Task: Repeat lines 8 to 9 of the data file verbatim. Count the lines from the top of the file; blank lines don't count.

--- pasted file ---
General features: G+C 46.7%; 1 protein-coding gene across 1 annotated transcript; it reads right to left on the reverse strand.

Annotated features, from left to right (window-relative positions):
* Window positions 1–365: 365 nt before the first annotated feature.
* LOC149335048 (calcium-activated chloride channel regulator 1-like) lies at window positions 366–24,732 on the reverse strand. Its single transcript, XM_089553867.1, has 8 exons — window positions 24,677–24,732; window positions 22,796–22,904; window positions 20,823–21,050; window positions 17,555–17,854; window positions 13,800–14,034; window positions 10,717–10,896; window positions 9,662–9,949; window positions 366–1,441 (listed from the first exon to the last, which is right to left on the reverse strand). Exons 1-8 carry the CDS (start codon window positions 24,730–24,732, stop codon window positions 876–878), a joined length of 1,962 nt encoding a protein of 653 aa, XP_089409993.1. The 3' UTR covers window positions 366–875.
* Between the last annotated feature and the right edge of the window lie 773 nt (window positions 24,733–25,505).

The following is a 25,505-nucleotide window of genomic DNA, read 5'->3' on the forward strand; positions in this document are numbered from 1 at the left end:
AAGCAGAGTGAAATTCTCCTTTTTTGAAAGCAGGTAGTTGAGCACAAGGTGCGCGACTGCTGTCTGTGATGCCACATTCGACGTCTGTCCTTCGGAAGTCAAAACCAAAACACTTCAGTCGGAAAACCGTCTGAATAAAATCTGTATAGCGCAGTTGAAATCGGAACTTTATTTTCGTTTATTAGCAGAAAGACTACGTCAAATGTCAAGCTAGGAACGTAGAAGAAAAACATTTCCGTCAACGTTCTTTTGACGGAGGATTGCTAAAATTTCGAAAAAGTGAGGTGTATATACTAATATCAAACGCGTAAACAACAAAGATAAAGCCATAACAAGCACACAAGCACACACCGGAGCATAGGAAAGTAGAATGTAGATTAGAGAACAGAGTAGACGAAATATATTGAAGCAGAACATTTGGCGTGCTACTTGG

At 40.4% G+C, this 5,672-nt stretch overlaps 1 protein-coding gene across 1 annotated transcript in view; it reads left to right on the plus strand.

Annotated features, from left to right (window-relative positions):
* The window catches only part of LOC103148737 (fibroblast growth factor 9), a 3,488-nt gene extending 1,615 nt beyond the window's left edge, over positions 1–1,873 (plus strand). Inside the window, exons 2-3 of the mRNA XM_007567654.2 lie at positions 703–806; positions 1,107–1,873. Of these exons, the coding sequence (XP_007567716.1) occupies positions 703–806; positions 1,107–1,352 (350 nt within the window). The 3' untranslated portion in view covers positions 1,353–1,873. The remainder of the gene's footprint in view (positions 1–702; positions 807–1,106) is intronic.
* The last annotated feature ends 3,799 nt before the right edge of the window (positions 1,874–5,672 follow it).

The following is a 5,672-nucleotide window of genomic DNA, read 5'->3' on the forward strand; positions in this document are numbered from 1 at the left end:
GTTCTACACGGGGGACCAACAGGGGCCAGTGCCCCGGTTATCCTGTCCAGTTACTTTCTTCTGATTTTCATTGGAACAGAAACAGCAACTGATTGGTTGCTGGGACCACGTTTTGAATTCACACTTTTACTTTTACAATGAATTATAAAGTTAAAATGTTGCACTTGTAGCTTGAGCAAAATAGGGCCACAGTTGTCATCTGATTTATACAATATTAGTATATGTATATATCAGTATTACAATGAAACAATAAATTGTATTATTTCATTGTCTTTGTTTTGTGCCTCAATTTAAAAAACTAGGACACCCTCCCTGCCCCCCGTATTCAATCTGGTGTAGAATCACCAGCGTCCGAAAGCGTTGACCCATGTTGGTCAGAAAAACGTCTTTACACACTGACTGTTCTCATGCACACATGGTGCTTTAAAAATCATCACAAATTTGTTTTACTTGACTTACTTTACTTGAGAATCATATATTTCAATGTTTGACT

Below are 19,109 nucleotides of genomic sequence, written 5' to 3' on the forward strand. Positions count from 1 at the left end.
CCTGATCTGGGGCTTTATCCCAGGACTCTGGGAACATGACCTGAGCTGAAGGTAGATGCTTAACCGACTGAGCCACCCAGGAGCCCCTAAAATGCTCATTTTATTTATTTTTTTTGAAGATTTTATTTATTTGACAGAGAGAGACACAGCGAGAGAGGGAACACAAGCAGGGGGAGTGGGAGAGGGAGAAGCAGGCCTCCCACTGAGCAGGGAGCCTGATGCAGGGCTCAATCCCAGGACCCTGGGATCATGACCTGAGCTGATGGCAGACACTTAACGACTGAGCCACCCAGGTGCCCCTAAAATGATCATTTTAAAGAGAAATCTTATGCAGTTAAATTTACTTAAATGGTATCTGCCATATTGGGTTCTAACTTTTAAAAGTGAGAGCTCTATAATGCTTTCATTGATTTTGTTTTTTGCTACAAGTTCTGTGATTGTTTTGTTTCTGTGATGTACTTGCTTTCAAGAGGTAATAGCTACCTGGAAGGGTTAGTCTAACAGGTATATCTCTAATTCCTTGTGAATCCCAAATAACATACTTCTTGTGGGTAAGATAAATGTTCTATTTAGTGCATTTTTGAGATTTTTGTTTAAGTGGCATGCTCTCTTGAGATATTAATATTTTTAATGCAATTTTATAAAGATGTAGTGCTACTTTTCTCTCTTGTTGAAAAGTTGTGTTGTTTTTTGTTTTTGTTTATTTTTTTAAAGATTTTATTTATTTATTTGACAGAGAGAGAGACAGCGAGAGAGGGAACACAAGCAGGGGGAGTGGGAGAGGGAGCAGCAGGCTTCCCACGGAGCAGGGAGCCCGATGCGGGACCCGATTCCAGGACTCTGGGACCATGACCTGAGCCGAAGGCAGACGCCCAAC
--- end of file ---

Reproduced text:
At 40.4% G+C, this 5,672-nt stretch overlaps 1 protein-coding gene across 1 annotated transcript in view; it reads left to right on the plus strand.

Annotated features, from left to right (window-relative positions):